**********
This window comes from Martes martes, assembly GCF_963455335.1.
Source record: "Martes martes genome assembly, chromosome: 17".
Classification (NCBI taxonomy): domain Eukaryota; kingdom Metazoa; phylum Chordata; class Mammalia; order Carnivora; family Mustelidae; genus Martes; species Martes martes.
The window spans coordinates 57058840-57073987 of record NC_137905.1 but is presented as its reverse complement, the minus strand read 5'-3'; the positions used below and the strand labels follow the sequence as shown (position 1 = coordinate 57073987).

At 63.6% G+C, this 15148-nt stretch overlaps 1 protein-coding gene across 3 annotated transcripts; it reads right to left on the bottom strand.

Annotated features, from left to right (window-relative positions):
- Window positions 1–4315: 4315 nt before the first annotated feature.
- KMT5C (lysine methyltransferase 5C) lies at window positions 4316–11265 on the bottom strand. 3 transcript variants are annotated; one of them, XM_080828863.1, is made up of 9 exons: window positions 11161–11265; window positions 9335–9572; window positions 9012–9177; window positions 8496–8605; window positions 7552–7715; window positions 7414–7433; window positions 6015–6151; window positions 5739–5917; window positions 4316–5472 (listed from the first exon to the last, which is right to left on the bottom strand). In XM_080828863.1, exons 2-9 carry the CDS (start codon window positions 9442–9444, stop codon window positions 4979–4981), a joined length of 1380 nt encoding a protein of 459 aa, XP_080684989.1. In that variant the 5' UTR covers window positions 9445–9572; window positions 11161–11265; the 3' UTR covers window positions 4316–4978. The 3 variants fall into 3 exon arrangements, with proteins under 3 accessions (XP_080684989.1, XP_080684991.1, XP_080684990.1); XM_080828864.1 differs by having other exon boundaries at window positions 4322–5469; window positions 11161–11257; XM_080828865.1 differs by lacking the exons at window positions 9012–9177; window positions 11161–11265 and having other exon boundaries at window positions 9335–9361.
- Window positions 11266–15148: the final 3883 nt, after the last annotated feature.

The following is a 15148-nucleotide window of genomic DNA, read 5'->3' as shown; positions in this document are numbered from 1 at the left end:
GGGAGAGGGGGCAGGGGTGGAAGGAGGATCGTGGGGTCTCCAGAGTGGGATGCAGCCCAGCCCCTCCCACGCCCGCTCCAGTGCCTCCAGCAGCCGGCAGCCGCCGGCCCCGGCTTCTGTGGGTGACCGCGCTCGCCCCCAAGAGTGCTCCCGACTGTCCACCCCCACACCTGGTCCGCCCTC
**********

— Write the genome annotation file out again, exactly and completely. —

This window comes from Martes martes, assembly GCF_963455335.1.
Source record: "Martes martes genome assembly, chromosome: 17".
Classification (NCBI taxonomy): domain Eukaryota; kingdom Metazoa; phylum Chordata; class Mammalia; order Carnivora; family Mustelidae; genus Martes; species Martes martes.
The window spans coordinates 57058840-57073987 of record NC_137905.1 but is presented as its reverse complement, the minus strand read 5'-3'; the positions used below and the strand labels follow the sequence as shown (position 1 = coordinate 57073987).

At 63.6% G+C, this 15148-nt stretch overlaps 1 protein-coding gene across 3 annotated transcripts; it reads right to left on the bottom strand.

Annotated features, from left to right (window-relative positions):
- Window positions 1–4315: 4315 nt before the first annotated feature.
- KMT5C (lysine methyltransferase 5C) lies at window positions 4316–11265 on the bottom strand. 3 transcript variants are annotated; one of them, XM_080828863.1, is made up of 9 exons: window positions 11161–11265; window positions 9335–9572; window positions 9012–9177; window positions 8496–8605; window positions 7552–7715; window positions 7414–7433; window positions 6015–6151; window positions 5739–5917; window positions 4316–5472 (listed from the first exon to the last, which is right to left on the bottom strand). In XM_080828863.1, exons 2-9 carry the CDS (start codon window positions 9442–9444, stop codon window positions 4979–4981), a joined length of 1380 nt encoding a protein of 459 aa, XP_080684989.1. In that variant the 5' UTR covers window positions 9445–9572; window positions 11161–11265; the 3' UTR covers window positions 4316–4978. The 3 variants fall into 3 exon arrangements, with proteins under 3 accessions (XP_080684989.1, XP_080684991.1, XP_080684990.1); XM_080828864.1 differs by having other exon boundaries at window positions 4322–5469; window positions 11161–11257; XM_080828865.1 differs by lacking the exons at window positions 9012–9177; window positions 11161–11265 and having other exon boundaries at window positions 9335–9361.
- Window positions 11266–15148: the final 3883 nt, after the last annotated feature.

The following is a 15148-nucleotide window of genomic DNA, read 5'->3' as shown; positions in this document are numbered from 1 at the left end:
GGGAGAGGGGGCAGGGGTGGAAGGAGGATCGTGGGGTCTCCAGAGTGGGATGCAGCCCAGCCCCTCCCACGCCCGCTCCAGTGCCTCCAGCAGCCGGCAGCCGCCGGCCCCGGCTTCTGTGGGTGACCGCGCTCGCCCCCAAGAGTGCTCCCGACTGTCCACCCCCACACCTGGTCCGCCCTC